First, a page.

The role of ocean carriers in contributing to the current, remarkable level of port congestion — and what they can do to mitigate it — has come under scrutiny, particularly at the two largest US cargo gateways of Los Angeles-Long Beach and New York-New Jersey.
The World Shipping Council (WSC), whose members control approximately 90 percent of the global container fleet, say they are using all available vessel capacity and engaging in a series of proactive strategies, including repositioning vessels to trade routes with the highest demand, speeding the return of empty containers, and taking action to increase their container inventory. Carriers are also working with supply chain partners to reposition empty equipment for carriage of import and export cargoes.
The Federal Maritime Commission is watching the carriers closely as some are refusing to accept low-paying export loads in order to prioritize returning empty containers to Asia for higher-paying merchandise imports into the United States. This practice has been devastating for US agricultural exporters, whose peak shipping season is November to March.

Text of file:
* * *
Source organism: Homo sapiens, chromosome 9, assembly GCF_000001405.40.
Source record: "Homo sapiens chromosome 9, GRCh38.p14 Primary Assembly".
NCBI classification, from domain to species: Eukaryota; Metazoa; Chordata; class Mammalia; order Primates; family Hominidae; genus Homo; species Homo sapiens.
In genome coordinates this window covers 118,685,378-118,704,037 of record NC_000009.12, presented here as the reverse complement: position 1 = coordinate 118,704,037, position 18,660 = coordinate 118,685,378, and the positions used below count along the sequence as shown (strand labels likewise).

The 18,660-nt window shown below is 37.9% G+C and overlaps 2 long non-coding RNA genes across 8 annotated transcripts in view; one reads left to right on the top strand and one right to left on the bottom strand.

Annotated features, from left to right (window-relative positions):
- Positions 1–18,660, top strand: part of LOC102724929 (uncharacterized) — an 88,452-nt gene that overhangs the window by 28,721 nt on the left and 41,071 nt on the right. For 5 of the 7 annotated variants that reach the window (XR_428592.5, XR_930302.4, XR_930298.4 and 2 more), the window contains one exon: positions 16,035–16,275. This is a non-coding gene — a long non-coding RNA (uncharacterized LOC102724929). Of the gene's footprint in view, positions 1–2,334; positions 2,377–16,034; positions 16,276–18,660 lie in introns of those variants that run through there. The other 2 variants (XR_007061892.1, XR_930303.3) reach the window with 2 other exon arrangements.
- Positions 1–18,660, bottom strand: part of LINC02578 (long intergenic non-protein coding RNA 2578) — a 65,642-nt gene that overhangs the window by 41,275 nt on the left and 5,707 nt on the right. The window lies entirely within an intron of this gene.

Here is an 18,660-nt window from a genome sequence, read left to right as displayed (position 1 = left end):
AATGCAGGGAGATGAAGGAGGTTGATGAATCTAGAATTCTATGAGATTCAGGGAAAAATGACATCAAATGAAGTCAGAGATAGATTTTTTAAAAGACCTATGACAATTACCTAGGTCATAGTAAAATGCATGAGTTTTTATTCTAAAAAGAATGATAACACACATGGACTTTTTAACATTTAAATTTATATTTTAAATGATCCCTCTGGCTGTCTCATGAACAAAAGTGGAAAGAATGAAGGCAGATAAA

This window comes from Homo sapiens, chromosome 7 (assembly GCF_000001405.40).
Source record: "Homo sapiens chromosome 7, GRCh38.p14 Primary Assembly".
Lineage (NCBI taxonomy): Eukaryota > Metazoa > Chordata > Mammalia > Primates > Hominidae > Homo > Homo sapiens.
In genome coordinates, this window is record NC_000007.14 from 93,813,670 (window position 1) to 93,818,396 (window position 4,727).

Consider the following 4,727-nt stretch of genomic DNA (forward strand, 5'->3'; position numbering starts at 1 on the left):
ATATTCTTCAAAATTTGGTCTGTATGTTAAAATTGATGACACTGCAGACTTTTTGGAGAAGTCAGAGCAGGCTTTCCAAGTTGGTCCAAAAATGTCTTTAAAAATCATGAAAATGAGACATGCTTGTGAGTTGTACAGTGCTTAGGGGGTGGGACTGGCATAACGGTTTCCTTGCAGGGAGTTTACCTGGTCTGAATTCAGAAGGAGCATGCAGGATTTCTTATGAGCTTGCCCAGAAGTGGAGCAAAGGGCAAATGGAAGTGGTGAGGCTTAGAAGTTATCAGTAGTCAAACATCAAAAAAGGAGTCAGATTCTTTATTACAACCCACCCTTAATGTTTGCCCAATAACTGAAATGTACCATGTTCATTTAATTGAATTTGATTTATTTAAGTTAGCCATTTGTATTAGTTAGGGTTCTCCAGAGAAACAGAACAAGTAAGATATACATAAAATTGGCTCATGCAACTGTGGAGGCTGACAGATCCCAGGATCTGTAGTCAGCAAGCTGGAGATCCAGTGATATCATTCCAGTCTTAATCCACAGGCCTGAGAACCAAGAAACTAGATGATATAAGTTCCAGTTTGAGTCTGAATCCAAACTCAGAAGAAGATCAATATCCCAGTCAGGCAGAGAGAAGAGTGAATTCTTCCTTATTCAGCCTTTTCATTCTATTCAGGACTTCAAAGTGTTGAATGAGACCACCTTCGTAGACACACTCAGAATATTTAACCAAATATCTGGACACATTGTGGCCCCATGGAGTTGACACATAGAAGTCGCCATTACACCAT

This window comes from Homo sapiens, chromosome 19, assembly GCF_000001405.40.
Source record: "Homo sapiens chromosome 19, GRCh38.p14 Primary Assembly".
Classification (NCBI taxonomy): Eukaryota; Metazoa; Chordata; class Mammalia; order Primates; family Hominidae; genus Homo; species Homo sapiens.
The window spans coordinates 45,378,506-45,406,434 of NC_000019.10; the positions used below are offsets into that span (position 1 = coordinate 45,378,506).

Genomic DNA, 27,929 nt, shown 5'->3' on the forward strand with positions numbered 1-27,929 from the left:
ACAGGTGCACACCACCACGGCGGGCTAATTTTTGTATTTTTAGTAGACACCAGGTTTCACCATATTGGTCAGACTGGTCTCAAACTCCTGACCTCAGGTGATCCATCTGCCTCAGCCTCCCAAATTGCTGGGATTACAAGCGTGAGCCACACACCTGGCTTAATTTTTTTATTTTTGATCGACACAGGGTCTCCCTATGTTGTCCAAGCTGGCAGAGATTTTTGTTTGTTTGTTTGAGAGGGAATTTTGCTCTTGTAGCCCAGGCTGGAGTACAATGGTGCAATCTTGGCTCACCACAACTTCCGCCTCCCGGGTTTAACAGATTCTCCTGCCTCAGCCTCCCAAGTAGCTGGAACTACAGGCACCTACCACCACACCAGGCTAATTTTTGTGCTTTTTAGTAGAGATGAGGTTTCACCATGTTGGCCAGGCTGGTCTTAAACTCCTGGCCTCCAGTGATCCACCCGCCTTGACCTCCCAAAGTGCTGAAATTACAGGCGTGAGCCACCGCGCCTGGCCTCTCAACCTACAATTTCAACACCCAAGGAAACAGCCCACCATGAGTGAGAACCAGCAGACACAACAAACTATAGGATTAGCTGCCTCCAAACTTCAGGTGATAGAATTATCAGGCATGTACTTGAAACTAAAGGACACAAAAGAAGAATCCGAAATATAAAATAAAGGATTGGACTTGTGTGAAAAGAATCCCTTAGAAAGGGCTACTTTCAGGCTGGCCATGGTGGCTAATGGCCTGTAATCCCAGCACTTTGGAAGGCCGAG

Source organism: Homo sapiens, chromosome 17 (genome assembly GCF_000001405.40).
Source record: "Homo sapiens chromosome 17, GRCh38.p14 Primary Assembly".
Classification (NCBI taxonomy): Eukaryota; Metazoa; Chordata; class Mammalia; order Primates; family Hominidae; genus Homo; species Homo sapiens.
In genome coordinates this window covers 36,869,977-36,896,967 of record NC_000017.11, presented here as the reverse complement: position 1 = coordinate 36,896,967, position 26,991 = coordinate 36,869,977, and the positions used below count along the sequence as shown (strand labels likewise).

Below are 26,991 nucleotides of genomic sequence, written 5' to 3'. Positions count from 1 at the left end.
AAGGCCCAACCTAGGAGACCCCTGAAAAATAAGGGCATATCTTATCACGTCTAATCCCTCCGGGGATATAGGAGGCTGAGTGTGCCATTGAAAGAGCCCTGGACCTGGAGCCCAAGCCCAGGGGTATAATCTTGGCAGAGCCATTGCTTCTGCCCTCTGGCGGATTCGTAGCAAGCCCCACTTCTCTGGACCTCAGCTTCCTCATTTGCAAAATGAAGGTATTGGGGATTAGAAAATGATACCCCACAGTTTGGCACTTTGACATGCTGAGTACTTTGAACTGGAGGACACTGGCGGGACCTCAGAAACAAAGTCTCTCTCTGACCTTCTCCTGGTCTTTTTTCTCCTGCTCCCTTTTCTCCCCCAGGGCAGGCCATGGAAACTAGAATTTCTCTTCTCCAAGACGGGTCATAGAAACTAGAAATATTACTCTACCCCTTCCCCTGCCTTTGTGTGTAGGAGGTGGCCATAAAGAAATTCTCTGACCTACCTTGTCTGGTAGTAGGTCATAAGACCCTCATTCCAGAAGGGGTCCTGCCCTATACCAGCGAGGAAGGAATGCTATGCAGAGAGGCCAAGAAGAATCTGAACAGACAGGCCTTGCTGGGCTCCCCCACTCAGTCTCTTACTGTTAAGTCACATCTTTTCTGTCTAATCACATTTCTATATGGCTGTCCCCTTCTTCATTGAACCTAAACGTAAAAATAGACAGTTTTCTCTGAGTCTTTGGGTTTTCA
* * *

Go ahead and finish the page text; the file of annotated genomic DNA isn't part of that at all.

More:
The WSC responded that with total US imports almost twice the volume of exports, nearly half of loaded imported containers must be returned empty. Also, import containers are primarily shipped to urban centers, while the empty containers are often needed in rural areas where crops are harvested — which means moving containers great distances and with additional time.
The FMC and WSC agree that current congestion levels were precipitated by an unprecedented and sustained spike in imports since the economic lockdowns in response to COVID-19 were lifted. “Each supply chain player is seeking to adjust its operations to address the fact that the system is simply not designed to deal with these cargo volumes,” said John Butler, president, and CEO of WSC.